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    Handcrafted products shine at Les Createurs Christmas exhibition

    December 5, 2022
    finance & economy

    17th edition of exhibition brings together designers, artisans from Jordan, Lebanon

    AMMAN — The 17th edition of the annual Les Createurs Christmas exhibition kicked off on Sunday at Abdali Mall, featuring a variety of handcrafted products made by 60 designers and artisans from Jordan and Lebanon.

    The exhibition, which was first launched in 2006 by Sirine Sidani Abu Ghazaleh, a Lebanese national residing in Jordan, will run through December 7.

    This “cross-cultural exhibition” aims to provide local designers and artisans, especially women, with a platform to promote, market and sell their products, event co-organiser Riman Shami told The Jordan Times.

    Non-profit and charity organisations can also participate, Shami noted.

    Georges Antonios, a designer and artisan from Lebanon, is participating in the exhibition.

    Antonios is the founder of Coqlico, a start-up design house that produces and sells modern designs of the finjan, a small porcelain cup used for drinking coffee in the Middle East that is typically adorned with decorative patterns.

    “The finjan isn’t just a cup; it is a materialised part of our heritage and a symbol of comfort and community, bringing people together,” he told The Jordan Times.

    Coqlico’s products include planting pots and candle containers.

    Sandra Jelly, another exhibitor, is a Dutch designer and social entrepreneur with a background in business and advertising.

    She founded Lumeyo, Bedouin by Design, 14 years ago with the aim of economically empowering women, reviving the region’s weaving heritage, promoting sustainable designs and reducing waste.

    The project’s weaving team is composed of a group of women from Udhruh, Maan, who Jelly met while visiting Petra on sabbatical. The team creates handwoven items, like bags, rugs and pillows, out of recycled sweaters.

    “Each piece is an expression of Bedouin weaving heritage,” Jelly, who supports the marketing and design aspects of the project, told The Jordan Times.

    She also noted that this exhibition provides these women, who are also farmers, with a platform for their products without requiring them to leave their homes.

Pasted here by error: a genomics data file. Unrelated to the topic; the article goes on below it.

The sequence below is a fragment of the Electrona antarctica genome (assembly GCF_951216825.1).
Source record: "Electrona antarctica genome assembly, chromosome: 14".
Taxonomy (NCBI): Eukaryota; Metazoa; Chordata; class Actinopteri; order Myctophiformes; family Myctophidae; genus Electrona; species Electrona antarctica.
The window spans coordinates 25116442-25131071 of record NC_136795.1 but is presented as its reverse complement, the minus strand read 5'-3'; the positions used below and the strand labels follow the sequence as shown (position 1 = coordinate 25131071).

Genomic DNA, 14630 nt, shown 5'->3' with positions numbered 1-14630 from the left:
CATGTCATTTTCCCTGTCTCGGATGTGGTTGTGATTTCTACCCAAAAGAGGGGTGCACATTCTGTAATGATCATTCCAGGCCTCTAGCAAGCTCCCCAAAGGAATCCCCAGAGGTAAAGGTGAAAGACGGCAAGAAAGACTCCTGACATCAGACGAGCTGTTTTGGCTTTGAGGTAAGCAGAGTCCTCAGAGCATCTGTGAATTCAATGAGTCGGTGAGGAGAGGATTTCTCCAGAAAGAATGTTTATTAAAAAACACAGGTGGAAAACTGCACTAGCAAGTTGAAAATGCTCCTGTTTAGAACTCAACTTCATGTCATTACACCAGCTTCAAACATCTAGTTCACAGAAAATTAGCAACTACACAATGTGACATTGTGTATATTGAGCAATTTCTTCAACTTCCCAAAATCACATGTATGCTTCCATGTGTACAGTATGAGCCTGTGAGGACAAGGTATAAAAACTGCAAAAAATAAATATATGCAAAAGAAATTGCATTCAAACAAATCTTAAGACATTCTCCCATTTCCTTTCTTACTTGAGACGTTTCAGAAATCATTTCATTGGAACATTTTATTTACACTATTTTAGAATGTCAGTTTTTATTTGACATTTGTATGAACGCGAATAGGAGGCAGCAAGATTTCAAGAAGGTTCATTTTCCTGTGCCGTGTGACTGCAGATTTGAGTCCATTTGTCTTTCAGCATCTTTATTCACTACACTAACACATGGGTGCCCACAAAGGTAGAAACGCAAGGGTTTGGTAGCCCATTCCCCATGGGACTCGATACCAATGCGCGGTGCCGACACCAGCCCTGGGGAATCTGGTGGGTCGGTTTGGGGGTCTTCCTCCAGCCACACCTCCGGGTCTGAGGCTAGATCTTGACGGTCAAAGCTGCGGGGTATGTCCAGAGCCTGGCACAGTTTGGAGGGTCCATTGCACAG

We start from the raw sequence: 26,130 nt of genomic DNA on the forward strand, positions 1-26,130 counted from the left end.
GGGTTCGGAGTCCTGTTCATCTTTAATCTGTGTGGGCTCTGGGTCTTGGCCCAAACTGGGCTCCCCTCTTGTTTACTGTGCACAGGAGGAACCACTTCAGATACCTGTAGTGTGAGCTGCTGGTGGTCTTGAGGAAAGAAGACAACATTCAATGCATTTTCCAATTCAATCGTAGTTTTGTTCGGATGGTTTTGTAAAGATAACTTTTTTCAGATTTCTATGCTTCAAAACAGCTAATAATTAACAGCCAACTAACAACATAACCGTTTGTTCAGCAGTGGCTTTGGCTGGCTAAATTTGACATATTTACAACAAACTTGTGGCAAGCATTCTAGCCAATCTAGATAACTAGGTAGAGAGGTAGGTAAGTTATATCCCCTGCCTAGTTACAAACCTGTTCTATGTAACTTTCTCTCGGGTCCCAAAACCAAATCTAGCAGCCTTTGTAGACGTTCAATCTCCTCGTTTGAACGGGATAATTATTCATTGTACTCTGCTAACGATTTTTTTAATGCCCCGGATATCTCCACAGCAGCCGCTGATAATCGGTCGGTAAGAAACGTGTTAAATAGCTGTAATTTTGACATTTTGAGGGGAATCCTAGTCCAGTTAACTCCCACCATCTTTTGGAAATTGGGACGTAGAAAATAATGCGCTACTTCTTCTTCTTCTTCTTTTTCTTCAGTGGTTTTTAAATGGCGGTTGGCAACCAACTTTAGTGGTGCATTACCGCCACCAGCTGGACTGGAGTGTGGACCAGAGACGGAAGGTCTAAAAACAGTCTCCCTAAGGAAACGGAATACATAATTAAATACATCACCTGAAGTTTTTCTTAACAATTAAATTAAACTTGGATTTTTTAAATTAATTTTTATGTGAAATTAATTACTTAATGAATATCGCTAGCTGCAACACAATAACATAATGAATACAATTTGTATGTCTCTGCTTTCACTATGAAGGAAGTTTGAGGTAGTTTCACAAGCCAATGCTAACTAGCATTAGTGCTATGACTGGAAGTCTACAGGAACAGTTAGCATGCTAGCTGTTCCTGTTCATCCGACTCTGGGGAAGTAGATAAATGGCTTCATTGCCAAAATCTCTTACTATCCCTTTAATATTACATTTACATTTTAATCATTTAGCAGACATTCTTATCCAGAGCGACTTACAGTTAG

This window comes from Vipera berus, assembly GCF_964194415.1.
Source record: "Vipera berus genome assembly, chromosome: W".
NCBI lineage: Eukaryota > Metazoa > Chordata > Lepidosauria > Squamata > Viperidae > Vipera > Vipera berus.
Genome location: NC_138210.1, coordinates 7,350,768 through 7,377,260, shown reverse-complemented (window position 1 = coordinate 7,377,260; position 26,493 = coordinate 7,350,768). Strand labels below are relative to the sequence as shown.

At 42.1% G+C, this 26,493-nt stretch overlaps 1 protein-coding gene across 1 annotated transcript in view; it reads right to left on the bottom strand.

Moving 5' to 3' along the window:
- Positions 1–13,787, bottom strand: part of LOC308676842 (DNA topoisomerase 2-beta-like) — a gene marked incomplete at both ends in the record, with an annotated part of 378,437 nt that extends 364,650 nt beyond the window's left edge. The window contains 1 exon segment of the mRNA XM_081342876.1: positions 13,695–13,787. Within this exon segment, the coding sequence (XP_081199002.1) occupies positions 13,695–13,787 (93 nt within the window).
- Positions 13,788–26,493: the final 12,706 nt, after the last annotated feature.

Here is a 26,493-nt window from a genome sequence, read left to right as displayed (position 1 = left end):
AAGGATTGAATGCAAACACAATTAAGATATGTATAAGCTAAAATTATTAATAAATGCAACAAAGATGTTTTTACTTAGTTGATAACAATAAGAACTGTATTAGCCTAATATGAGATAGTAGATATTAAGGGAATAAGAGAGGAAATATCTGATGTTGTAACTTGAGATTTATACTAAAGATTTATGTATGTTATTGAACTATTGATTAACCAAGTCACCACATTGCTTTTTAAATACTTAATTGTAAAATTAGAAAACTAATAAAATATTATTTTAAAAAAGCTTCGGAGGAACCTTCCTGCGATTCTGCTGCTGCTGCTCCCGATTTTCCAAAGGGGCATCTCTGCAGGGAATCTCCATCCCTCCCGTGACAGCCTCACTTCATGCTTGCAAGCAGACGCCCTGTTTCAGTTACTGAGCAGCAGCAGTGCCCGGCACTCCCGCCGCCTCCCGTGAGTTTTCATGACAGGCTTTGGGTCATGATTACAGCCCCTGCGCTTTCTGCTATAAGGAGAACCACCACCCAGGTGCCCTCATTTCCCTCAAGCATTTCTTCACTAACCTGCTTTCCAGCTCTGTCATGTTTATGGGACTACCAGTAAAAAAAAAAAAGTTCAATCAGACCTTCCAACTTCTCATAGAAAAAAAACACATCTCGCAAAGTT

The exhibition also features the works of Sarah Beydoun, the founder of Sarah’s Bag, a Lebanese fashion house and social enterprise that creates handcrafted bags and accessories.

    Maya Cherfane, who handles the company’s international sales, noted that its products are made by female prisoners and women at risk of economic deprivation who undergo training on different types of handicrafts, such as embroidery work, beading, crocheting and hand stitching.

    Each piece requires 10 to 15 days of meticulous work, according to Cherfane.

    “Sarah’s Bag aims to provide these women with the opportunity to learn valuable skills, have a steady source of income and improve their living conditions,” she told The Jordan Times.

    Adel Qaddoumi, 35, is a Jordanian structural design engineer exhibiting handcrafted wood products.

    Qaddoumi is the founder of Talidi, a startup specialised in woodwork.

    “I chose the name Talidi because it comes from the Arabic word ‘Talid’ which describes something authentic, antique and long-standing,” he told The Jordan Times.

    “I try to preserve and bring to life traditional handcrafted woodwork by incorporating tatreez and Islamic patterns as well as mosaic inlays and Arabic poetry in modern designs,” he said.

    Qaddoumi’s products include jewellery boxes, tableware and lamps as well as bookmarks made from recycled wood scraps.

    Sana for Special Individuals, a non-governmental organisation that aims to “empower people with intellectual disabilities and their families”, is also participating in the exhibition.

    The organisation is showcasing a number of paintings created by a group of young adults with disabilities who are supported by Ruwwad Al Tanmeya, a non-profit community empowerment organisation, according to Randa Sallaj, a Sana representative.

    “Art enables these young people to express themselves, be productive members of society and create a source of income,” she told The Jordan Times.


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